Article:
As we know, the pandemic threw the whole entertainment industry off in 2020, which meant a lot of delays in 2021. Fortunately, things are finally starting to change, with new series and movies production getting back to pre-COVID levels. The key players in the streaming industry will invest about $230 billion into brand new content in 2022, so we’ll see a lot of exciting developments in the arena.
What Can We Expect From Streaming Services in 2022?
This incredible number doesn’t just mean we’ll see a bunch of new movies and series. Global expansion will also be a thing, along with possible consolidation and new ways we see and use streaming in general. Here are the four most exciting trends to look forward to this year.
Prequels, Sequels, and Spin-Offs
The movie industry knows pretty well that the best way to make an instant hit is by capitalizing on popular franchises. Sequels and remakes have been all the rage lately, and we expect streaming services to also go in this direction. A great example of this approach is Disney+ with several Star Wars and Marvel-themed shows, as well as quite a few spin-offs in the works.
Others aren’t falling behind either. HBO is preparing House of the Dragon, their long-awaited Game of Thrones prequel. Paramount+ is working on Star Trek: Strange New Worlds, a USS Enterprise prequel series, and Amazon Prime is investing a whopping $500 million into their own Lord of the Rings prequel.
Still, Netflix leads the way with a live-action Avatar series, Magic: The Gathering adventure series, along with new seasons of their most popular shows like Stranger Things. Hulu has new seasons of Handmaid’s Tale and The Great lined up. These two and other service’s originals have been so popular that many non-US residents are turning to Hulu proxies just to keep up with their favorite content.
Binging Is History
We all remember 2020 as the year of binge-watching, mainly because of the pandemic and lockdowns. However, 2021 reminded us that the tried-and-true weekly schedule is sometimes the best way to enjoy TV. It gives us time to absorb what’s happening, share impressions with other fans, go online, argue about what will happen next, etc.
The weekly schedule has been a TV network standard for ages. It’s also beneficial for smaller streaming services that are trying to grow their number of viewers. With a new episode every week (like WandaVision and Ted Lasso, for example), the viewers get more time off the couch, and the services get more buzz and remain a part of the pop-culture conversation longer. However, binge probably won’t become history just yet. It still works great for Netflix, apparently.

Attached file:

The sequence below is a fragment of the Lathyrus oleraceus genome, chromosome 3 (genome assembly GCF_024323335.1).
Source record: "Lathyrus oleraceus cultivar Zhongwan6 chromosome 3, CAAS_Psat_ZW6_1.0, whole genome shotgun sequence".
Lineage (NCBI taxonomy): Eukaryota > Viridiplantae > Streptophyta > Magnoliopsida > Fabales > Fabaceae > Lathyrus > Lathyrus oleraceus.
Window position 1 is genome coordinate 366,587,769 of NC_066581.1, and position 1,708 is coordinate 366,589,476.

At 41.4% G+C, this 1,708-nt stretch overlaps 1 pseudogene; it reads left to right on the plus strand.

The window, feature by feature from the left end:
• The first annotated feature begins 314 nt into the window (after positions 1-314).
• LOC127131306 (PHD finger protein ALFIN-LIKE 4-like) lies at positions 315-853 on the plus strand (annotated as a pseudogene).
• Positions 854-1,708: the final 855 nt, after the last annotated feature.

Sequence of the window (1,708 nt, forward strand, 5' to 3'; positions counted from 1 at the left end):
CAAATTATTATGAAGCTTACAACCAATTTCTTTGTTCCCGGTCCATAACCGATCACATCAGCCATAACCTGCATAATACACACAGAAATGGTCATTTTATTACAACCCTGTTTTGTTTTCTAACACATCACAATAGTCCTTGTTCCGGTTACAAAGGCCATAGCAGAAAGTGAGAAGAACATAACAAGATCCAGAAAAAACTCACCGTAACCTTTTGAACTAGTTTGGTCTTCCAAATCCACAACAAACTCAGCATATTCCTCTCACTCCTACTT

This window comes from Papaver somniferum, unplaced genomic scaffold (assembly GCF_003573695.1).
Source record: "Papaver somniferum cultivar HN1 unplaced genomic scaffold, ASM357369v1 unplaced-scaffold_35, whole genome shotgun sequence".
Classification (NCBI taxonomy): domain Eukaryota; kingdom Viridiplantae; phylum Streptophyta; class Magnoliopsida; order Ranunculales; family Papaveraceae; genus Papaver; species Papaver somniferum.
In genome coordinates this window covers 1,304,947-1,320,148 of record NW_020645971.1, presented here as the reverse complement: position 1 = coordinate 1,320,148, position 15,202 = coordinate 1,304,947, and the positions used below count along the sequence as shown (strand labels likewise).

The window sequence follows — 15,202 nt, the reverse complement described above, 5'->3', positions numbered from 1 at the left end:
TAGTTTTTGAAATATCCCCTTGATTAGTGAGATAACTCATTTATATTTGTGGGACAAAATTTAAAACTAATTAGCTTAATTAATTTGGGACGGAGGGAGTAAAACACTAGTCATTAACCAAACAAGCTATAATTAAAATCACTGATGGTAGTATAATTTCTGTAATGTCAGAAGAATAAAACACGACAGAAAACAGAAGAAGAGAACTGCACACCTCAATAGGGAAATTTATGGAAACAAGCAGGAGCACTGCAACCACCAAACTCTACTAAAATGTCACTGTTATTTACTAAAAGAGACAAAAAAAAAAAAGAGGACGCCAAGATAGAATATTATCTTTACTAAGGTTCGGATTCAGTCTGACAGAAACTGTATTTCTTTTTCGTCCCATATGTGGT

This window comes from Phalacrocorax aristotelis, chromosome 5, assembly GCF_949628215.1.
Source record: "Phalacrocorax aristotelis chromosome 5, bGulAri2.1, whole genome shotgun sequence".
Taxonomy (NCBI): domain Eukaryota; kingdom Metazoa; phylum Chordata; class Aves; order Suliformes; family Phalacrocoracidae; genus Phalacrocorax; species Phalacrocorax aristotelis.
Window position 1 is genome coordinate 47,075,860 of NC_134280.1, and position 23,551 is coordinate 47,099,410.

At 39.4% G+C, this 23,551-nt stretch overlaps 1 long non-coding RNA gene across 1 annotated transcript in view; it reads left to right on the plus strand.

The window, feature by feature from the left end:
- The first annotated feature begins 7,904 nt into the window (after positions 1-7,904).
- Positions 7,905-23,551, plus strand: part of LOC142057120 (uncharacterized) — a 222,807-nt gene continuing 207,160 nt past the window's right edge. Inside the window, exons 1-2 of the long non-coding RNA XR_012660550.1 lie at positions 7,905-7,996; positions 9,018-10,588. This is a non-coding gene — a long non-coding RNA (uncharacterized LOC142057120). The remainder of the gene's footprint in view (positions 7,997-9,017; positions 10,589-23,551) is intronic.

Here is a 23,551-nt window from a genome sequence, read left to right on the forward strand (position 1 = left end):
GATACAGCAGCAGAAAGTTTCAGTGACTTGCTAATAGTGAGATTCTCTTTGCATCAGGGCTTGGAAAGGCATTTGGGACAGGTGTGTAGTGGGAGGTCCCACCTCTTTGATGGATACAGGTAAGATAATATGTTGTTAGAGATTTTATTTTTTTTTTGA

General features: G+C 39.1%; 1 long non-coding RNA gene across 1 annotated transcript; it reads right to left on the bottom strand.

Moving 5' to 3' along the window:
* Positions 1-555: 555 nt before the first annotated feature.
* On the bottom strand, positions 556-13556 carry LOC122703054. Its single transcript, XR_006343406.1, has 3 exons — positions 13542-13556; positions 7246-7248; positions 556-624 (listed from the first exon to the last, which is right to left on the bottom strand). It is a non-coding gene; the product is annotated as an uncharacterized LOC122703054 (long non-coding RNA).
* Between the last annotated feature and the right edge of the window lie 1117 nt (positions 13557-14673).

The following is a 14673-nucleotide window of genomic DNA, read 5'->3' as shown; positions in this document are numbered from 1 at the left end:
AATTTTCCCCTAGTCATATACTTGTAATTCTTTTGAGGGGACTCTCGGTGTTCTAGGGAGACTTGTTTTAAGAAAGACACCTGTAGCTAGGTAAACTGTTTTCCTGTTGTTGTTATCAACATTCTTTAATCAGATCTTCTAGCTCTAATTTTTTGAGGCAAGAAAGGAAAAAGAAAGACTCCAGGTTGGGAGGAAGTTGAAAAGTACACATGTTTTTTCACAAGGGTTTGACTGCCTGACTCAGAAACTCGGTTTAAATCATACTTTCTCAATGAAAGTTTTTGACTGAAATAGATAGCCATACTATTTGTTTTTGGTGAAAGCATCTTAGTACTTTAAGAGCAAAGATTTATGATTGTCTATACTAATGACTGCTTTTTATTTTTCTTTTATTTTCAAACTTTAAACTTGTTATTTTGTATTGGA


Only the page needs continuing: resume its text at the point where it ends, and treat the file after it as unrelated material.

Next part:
International Hits Are Here to Stay
Everyone and their grandma has seen the Squid Game. That wasn’t the only non-US show that got us glued to the screens in 2022, though. Lupin, Money Heist, Dark – some of the most popular shows from the last couple of years were international hits. We can expect this trend to grow even more with Netflix focusing on global growth, particularly in Asia, Latin America, and India.
Other streaming services don’t plan to stay behind. Disney+ plans to develop 50 Asian originals by next year as part of its expansion to South Korea, Taiwan, and Hong Kong. Amazon Prime has its eye on India, where it did incredibly well in the past two years. HBO Max is preparing for its European debut, so we’ll see their international library expand. In short, the streaming services plan to go wherever there are paying viewers.
Consolidation and Mergers
Let’s be honest, there are just too many streaming services out there, and not all of them will survive. There’s no way to avoid consolidation – the only question is when it will happen. We’ll see key players taking smaller services under their wing, as well as some similar services (like Paramount+ and Peacock, for example) merging into one. This particular move would make sense since the two networks are very similar, with solid show lineups and great movie libraries, so they’d probably do better by teaming up.
While 2022 looks promising, the one thing that probably won’t change soon is the location-based availability of your favorite content. That’s really a shame because there are a lot of great shows and movies limited to just a particular region. If you’re looking for a way to check out services unavailable in the US, like UK’s ITV Hub and many others, this could be useful.